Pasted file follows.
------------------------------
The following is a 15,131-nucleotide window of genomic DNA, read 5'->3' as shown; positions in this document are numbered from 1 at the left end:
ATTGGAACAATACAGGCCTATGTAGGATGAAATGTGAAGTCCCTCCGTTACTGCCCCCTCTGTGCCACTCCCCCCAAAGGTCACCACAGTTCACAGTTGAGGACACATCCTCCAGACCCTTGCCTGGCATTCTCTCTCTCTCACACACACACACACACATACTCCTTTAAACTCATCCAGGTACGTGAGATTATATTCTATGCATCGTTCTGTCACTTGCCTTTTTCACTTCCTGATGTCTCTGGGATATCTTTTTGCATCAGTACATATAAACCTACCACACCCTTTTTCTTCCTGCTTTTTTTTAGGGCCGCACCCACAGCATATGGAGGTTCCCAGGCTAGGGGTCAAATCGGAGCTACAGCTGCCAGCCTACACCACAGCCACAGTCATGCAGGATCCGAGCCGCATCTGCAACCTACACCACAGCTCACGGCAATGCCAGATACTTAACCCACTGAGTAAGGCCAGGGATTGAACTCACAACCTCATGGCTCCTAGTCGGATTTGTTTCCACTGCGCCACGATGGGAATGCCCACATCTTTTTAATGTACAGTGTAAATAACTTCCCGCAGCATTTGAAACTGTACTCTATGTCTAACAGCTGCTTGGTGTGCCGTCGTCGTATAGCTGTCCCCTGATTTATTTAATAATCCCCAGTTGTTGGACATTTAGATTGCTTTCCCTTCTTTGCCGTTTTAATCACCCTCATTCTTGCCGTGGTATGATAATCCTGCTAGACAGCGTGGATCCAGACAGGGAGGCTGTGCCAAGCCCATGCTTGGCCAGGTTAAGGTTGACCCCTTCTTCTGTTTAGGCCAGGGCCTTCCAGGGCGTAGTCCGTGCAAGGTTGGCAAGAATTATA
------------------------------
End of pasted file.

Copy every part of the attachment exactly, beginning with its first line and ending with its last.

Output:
The following is a 15,131-nucleotide window of genomic DNA, read 5'->3' as shown; positions in this document are numbered from 1 at the left end:
ATTGGAACAATACAGGCCTATGTAGGATGAAATGTGAAGTCCCTCCGTTACTGCCCCCTCTGTGCCACTCCCCCCAAAGGTCACCACAGTTCACAGTTGAGGACACATCCTCCAGACCCTTGCCTGGCATTCTCTCTCTCTCACACACACACACACACATACTCCTTTAAACTCATCCAGGTACGTGAGATTATATTCTATGCATCGTTCTGTCACTTGCCTTTTTCACTTCCTGATGTCTCTGGGATATCTTTTTGCATCAGTACATATAAACCTACCACACCCTTTTTCTTCCTGCTTTTTTTTAGGGCCGCACCCACAGCATATGGAGGTTCCCAGGCTAGGGGTCAAATCGGAGCTACAGCTGCCAGCCTACACCACAGCCACAGTCATGCAGGATCCGAGCCGCATCTGCAACCTACACCACAGCTCACGGCAATGCCAGATACTTAACCCACTGAGTAAGGCCAGGGATTGAACTCACAACCTCATGGCTCCTAGTCGGATTTGTTTCCACTGCGCCACGATGGGAATGCCCACATCTTTTTAATGTACAGTGTAAATAACTTCCCGCAGCATTTGAAACTGTACTCTATGTCTAACAGCTGCTTGGTGTGCCGTCGTCGTATAGCTGTCCCCTGATTTATTTAATAATCCCCAGTTGTTGGACATTTAGATTGCTTTCCCTTCTTTGCCGTTTTAATCACCCTCATTCTTGCCGTGGTATGATAATCCTGCTAGACAGCGTGGATCCAGACAGGGAGGCTGTGCCAAGCCCATGCTTGGCCAGGTTAAGGTTGACCCCTTCTTCTGTTTAGGCCAGGGCCTTCCAGGGCGTAGTCCGTGCAAGGTTGGCAAGAATTATA